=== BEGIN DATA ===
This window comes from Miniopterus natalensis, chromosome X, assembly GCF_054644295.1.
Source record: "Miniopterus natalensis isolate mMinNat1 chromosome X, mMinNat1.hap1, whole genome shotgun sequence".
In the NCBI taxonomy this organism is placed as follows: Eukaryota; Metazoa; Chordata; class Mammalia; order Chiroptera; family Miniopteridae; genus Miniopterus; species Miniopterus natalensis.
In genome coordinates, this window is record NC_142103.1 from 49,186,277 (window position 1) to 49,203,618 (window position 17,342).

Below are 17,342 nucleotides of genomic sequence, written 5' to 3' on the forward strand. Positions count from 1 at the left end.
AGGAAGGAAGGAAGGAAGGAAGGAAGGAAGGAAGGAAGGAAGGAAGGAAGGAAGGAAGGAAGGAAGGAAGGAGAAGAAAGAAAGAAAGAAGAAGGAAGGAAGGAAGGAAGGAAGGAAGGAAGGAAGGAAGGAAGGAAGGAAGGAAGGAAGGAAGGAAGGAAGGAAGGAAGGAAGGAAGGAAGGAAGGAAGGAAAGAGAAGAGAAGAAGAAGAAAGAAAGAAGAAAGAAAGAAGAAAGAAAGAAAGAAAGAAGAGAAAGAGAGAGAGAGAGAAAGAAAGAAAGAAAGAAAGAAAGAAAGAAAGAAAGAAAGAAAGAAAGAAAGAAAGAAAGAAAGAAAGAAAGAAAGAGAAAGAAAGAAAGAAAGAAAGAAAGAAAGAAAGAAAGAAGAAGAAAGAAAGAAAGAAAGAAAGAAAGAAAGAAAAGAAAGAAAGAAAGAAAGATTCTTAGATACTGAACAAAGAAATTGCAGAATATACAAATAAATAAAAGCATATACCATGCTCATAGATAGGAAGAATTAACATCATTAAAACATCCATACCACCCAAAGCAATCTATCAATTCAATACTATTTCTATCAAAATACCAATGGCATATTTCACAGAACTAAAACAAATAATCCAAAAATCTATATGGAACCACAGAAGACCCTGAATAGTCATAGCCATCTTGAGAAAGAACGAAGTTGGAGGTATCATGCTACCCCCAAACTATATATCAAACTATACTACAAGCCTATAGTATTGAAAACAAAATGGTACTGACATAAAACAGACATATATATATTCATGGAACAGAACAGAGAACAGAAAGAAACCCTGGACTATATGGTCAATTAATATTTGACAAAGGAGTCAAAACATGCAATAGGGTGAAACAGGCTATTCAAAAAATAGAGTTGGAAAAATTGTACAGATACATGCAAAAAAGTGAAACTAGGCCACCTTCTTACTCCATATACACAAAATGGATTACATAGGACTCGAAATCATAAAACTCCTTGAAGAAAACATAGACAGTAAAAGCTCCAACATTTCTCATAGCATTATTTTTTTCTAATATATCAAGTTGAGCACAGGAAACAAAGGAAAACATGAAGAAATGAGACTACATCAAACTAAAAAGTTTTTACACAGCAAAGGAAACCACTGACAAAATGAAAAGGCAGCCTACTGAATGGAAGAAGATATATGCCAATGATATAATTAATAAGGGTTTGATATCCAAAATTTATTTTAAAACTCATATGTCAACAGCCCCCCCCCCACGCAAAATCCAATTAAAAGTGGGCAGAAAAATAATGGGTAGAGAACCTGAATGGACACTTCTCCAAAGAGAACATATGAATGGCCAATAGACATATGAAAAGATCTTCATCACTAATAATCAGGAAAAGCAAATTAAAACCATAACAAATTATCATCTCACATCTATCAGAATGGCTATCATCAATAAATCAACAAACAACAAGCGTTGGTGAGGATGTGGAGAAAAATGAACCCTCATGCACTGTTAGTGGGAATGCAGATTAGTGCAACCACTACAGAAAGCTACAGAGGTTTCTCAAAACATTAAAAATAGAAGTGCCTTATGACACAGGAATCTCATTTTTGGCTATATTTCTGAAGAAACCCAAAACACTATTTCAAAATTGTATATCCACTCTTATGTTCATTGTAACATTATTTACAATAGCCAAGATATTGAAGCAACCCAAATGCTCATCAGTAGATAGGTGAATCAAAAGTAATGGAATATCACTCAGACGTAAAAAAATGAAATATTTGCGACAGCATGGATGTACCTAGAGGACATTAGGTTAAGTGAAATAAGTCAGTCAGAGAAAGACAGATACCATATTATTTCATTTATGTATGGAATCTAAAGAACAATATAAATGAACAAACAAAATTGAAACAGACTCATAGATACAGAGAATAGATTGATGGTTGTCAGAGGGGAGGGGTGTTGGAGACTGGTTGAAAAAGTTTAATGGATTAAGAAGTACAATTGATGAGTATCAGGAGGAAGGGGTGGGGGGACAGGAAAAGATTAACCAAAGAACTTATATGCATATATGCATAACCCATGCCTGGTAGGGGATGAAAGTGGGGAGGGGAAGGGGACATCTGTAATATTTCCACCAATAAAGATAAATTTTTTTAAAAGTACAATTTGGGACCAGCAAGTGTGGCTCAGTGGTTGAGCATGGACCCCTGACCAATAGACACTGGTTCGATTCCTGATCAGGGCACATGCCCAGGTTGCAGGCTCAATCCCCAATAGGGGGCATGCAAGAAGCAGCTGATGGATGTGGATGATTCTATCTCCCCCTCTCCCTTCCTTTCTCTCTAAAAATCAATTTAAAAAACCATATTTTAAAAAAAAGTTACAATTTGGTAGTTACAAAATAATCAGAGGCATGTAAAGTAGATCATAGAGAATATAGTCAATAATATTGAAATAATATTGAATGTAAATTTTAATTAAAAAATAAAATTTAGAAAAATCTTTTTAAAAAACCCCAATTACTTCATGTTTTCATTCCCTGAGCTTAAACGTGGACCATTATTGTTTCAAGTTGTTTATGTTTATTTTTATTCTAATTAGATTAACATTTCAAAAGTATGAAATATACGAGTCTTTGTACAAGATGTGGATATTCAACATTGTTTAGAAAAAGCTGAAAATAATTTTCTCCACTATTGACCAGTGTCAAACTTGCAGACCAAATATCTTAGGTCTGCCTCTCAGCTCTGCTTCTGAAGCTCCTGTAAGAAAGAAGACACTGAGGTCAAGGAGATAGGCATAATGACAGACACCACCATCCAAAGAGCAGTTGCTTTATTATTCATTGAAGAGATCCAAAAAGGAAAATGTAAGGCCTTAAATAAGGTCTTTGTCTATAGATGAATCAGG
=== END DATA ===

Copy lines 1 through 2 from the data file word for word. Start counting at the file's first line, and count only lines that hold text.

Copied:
This window comes from Miniopterus natalensis, chromosome X, assembly GCF_054644295.1.
Source record: "Miniopterus natalensis isolate mMinNat1 chromosome X, mMinNat1.hap1, whole genome shotgun sequence".